Is profit and heart's peace?

But in his heart the fool now saith:
The thoughts of Heaven were past all finding out,
Indeed, if it should rain
Intolerable woes upon our Land again,
After so long a drought!’

‘Will a kind Providence our vessel whelm,
With such a pious Pilot at the helm?’

‘Or let the throats be cut of pretty sheep
That care for nought but pasture rich and deep?’

‘Were 't Evangelical of God to deal so foul a blow
At people who hate Turks and Papists so?’

‘What, make or keep
A tax for ship and gun,
When 'tis full three to one
Yon bully but intends
To beat our friends?’

‘Let's put aside
Our costly pride.
Our appetite's not gone
Because we've learn'd to doff
Our caps, where we were used to keep them on.’

‘If times get worse,
We've money in our purse,
And Patriots that know how, let who will scoff,
To buy our perils off.
Yea, blessed in our midst
Art thou who lately didst,
So cheap,
The old bargain of the Saxon with the Dane.’
Thus in his heart the fool now saith;
And, lo, our trusted leaders trust fool's luck,
Which, like the whale's 'mazed chine,
When they thereon were mulling of their wine,
Will some day duck.

Remnant of Honour, brooding in the dark
Over your bitter cark,
Staring, as Rispah stared, astonied seven days,
Upon the corpses of so many sons,
Who loved her once,
Dead in the dim and lion-haunted ways,
Who could have dreamt
That times should come like these!
Prophets, indeed, taught lies when we were young,
And people loved to have it so;
For they teach well who teach their scholars' tongue!
But that the foolish both should gaze,
With feeble, fascinated face,
Upon the wan crest of the coming woe,
The billow of earthquake underneath the seas,
And sit at ease,
Or stand agape,
Without so much as stepping back to 'scape,
Mumbling, ‘Perchance we perish if we stay:
'Tis certain wear of shoes to stir away!’
Who could have dreamt
That times should come like these!
Remnant of Honour, tongue-tied with contempt,
Consider; you are strong yet, if you please.
A hundred just men up, and arm'd but with a frown,
May hoot a hundred thousand false loons down,
Or drive them any way like geese.
But to sit silent now is to suborn
The common villainy you scorn.
In the dark hour
When phrases are in power,
And nought's to choose between
The thing which is not and which is not seen,
One fool, with lusty lungs,
Does what a hundred wise, who hate and hold their tongues,
Shall ne'er undo.
In such an hour,
When eager hands are fetter'd and too few,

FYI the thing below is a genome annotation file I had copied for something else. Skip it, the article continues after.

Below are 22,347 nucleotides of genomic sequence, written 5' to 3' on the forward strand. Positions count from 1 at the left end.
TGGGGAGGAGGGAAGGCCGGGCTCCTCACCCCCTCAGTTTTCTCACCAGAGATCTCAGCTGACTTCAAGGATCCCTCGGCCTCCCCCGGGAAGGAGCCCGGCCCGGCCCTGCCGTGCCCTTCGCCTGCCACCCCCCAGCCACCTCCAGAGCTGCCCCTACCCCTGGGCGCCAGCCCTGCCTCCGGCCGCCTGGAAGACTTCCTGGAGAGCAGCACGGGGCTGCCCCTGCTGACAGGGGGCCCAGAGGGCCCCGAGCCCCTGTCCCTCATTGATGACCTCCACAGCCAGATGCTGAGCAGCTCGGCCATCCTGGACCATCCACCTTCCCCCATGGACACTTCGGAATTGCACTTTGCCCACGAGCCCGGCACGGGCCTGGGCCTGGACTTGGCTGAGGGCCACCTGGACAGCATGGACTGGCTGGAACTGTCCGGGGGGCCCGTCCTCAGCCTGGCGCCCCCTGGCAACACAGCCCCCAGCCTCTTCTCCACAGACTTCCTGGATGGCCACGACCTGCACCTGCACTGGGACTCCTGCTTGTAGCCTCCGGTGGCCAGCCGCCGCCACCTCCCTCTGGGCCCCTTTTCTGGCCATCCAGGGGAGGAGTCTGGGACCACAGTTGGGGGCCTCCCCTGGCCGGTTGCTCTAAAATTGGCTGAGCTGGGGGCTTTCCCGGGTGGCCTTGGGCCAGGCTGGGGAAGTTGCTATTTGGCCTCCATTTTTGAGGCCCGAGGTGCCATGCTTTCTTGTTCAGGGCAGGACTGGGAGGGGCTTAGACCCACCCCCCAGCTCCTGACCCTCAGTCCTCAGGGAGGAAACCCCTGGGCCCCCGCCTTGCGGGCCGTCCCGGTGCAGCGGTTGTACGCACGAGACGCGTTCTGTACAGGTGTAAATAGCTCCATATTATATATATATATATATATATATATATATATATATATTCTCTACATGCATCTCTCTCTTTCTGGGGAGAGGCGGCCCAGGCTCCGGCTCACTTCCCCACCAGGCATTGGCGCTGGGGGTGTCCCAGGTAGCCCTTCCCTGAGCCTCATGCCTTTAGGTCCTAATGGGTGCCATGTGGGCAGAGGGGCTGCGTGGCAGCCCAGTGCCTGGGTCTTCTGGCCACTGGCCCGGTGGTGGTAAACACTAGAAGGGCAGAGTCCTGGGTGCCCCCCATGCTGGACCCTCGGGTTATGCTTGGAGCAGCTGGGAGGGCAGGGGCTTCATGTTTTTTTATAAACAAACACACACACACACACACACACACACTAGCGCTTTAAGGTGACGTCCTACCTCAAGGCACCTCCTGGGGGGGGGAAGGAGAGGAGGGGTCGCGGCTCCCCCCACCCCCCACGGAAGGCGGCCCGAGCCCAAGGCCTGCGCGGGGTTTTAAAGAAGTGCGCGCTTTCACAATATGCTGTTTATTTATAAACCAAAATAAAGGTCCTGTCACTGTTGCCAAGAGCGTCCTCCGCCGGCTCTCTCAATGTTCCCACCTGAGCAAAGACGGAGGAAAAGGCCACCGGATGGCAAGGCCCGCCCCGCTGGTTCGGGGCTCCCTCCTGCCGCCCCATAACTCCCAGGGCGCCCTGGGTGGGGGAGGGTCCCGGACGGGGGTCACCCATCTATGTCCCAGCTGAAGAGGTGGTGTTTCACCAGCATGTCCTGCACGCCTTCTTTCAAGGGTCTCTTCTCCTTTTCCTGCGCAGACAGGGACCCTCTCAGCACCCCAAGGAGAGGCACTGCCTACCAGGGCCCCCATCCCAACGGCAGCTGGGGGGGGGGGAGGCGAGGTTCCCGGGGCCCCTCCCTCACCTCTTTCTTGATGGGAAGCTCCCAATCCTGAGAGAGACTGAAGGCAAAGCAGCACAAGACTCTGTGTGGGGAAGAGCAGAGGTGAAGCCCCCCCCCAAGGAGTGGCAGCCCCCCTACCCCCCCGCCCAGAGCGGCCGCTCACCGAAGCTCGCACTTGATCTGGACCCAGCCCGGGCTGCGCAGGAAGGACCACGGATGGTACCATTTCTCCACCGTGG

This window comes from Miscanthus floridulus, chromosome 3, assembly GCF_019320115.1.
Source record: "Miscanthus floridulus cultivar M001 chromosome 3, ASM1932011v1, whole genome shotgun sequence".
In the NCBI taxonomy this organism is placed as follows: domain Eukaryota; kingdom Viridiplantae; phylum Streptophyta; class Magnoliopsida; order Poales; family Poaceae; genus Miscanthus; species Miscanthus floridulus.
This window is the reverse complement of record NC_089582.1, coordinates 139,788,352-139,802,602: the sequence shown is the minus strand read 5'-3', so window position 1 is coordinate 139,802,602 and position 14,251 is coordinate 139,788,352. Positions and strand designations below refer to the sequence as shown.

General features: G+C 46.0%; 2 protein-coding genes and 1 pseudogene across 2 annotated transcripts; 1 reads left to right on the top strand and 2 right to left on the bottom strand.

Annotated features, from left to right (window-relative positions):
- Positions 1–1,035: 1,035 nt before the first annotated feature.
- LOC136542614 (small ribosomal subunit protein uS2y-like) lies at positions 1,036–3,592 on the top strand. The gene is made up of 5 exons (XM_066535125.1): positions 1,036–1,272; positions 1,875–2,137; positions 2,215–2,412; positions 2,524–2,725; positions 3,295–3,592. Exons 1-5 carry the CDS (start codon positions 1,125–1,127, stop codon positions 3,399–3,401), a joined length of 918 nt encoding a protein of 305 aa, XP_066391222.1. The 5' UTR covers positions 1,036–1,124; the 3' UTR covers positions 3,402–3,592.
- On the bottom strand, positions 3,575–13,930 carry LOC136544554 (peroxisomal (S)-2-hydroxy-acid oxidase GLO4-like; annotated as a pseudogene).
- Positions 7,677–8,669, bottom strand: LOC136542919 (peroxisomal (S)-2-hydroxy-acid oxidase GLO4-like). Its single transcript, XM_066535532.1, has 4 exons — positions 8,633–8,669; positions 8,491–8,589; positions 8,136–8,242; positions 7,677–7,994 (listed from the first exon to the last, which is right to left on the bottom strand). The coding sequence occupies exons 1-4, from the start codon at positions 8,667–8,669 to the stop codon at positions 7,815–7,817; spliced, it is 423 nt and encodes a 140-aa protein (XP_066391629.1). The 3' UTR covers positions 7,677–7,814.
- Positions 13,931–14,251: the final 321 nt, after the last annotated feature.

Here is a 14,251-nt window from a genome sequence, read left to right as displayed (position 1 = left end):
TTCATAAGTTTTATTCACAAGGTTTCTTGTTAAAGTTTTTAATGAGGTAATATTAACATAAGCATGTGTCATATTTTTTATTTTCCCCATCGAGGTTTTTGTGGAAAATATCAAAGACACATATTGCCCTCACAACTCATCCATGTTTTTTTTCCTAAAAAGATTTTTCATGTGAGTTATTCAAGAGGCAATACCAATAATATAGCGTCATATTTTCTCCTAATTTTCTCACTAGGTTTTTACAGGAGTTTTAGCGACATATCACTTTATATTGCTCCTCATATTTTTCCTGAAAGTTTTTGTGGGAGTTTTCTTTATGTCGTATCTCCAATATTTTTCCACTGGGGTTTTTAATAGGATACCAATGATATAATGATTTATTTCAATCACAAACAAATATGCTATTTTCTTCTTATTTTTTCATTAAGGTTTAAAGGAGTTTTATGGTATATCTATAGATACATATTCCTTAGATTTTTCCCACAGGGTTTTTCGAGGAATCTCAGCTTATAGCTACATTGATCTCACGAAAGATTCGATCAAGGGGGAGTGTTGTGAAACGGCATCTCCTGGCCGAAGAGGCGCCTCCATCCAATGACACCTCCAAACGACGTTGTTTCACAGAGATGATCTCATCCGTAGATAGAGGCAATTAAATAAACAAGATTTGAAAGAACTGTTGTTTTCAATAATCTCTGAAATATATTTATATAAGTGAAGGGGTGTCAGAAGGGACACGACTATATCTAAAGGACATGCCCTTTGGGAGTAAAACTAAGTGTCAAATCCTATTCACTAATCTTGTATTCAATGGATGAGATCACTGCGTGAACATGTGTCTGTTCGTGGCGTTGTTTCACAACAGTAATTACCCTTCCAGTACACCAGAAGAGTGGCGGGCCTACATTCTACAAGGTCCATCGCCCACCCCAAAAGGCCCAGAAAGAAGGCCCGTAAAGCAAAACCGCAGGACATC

And hearts alone have leave to bleed,
Speak; for a good word then is a good deed.


XVI
A Farewell

With all my will, but much against my heart,
We two now part.
My Very Dear,
Our solace is, the sad road lies so clear.
It needs no art,
With faint, averted feet
And many a tear,
In our opposed paths to persevere.
Go thou to East, I West.
We will not say
There's any hope, it is so far away.
But, O, my Best,
When the one darling of our widowhead,
The nursling Grief,
Is dead,
And no dews blur our eyes
To see the peach-bloom come in evening skies,
Perchance we may,
Where now this night is day,
And even through faith of still averted feet,
Making full circle of our banishment,
Amazed meet;
The bitter journey to the bourne so sweet
Seasoning the termless feast of our content
With tears of recognition never dry.


XVII
1880-85

Stand by,
Ye Wise, by whom Heav'n rules!
Your kingly hands suit not the hangman's tools.
When God has doom'd a glorious Past to die,
Are there no knaves and fools?
For ages yet to come your kind shall count for nought.
Smoke of the strife of other Powers
Than ours,
And tongues inscrutable with fury fraught
'Wilder the sky,
Till the far good which none can guess be wrought.
Stand by!
Since tears are vain, here let us rest and laugh,
But not too loudly; for the brave time's come,
When Best may not blaspheme the Bigger Half,
And freedom for our sort means freedom to be dumb.

Lo, how the dross and draff
Jeer up at us, and shout,
The Day is ours, the Night is theirs!’
And urge their rout
Where the wild dawn of rising Tartarus flares.
Yon strives their Leader, lusting to be seen.
His leprosy's so perfect that men call him clean!
Listen the long, sincere, and liberal bray
Of the earnest Puller at another's hay
'Gainst aught that dares to tug the other way,
Quite void of fears
With all that noise of ruin round his ears!